Therefore a man leaves his father and his mother and clings to his wife, and they become one flesh. And the man and his wife were both naked, and were not ashamed.

Second Reading
Revelation 4
After this I looked, and there in heaven a door stood open! And the first voice, which I had heard speaking to me like a trumpet, said, ‘Come up here, and I will show you what must take place after this.’ At once I was in the spirit, and there in heaven stood a throne, with one seated on the throne! And the one seated there looks like jasper and cornelian, and around the throne is a rainbow that looks like an emerald. Around the throne are twenty-four thrones, and seated on the thrones are twenty-four elders, dressed in white robes, with golden crowns on their heads. Coming from the throne are flashes of lightning, and rumblings and peals of thunder, and in front of the throne burn seven flaming torches, which are the seven spirits of God; and in front of the throne there is something like a sea of glass, like crystal. Around the throne, and on each side of the throne, are four living creatures, full of eyes in front and behind: the first living creature like a lion, the second living creature like an ox, the third living creature with a face like a human face, and the fourth living creature like a flying eagle. And the four living creatures, each of them with six wings, are full of eyes all around and inside. Day and night without ceasing they sing,
‘Holy, holy, holy, the Lord God the Almighty, who was and is and is to come.’  And whenever the living creatures give glory and honour and thanks to the one who is seated on the throne, who lives for ever and ever, the twenty-four elders fall before the one who is seated on the throne and worship the one who lives for ever and ever; they cast their crowns before the throne, singing, ‘You are worthy, our Lord and God,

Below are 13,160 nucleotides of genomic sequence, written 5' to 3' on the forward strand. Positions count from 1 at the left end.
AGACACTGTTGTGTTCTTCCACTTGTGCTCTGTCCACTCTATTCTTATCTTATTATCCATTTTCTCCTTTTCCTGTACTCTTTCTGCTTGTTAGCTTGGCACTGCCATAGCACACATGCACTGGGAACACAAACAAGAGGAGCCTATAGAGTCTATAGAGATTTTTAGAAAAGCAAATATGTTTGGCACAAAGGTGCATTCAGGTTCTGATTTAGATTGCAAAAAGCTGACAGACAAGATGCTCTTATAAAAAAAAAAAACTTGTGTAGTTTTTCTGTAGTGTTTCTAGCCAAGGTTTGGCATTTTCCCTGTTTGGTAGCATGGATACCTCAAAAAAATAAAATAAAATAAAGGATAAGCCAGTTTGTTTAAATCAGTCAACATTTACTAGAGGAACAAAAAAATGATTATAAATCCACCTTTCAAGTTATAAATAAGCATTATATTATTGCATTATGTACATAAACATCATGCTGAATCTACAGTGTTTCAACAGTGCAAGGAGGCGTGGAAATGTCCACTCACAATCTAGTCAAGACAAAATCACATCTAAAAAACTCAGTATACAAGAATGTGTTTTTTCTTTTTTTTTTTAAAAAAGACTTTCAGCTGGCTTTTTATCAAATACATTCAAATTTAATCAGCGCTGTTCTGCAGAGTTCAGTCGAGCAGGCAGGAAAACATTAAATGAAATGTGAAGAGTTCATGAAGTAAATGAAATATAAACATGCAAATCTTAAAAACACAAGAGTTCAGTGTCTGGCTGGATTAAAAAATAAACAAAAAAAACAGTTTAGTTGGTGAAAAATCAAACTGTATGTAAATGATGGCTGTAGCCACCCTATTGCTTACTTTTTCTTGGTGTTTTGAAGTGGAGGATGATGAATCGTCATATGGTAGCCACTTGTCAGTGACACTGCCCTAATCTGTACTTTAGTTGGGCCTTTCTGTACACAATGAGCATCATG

to receive glory and honour and power, for you created all things,
and by your will they existed and were created.’

 

Gospel Reading
Luke 8.22-25
One day he got into a boat with his disciples, and he said to them, ‘Let us go across to the other side of the lake.’ So they put out, and while they were sailing he fell asleep. A gale swept down on the lake, and the boat was filling with water, and they were in danger. They went to him and woke him up, shouting, ‘Master, Master, we are perishing!’ And he woke up and rebuked the wind and the raging waves; they ceased, and there was a calm. He said to them, ‘Where is your faith?’ They were afraid and amazed, and said to one another, ‘Who then is this, that he commands even the winds and the water, and they obey him?’

Post Communion
God our creator, by your gift
the tree of life was set at the heart of the earthly paradise,
and the bread of life at the heart of your Church:
may we who have been nourished at your table on earth
be transformed by the glory of the Saviour’s cross
and enjoy the delights of eternity;
through Jesus Christ our Lord.

Next Week
Sunday 27th February
Sunday next before Lent

 

Sermon preached by The Revd Sheila Murray at
Friston 13th February 2022

Jeremiah 17:5-10 1 Cor 15:12-20 Luke 6:17-26 Proper 2 13.2.22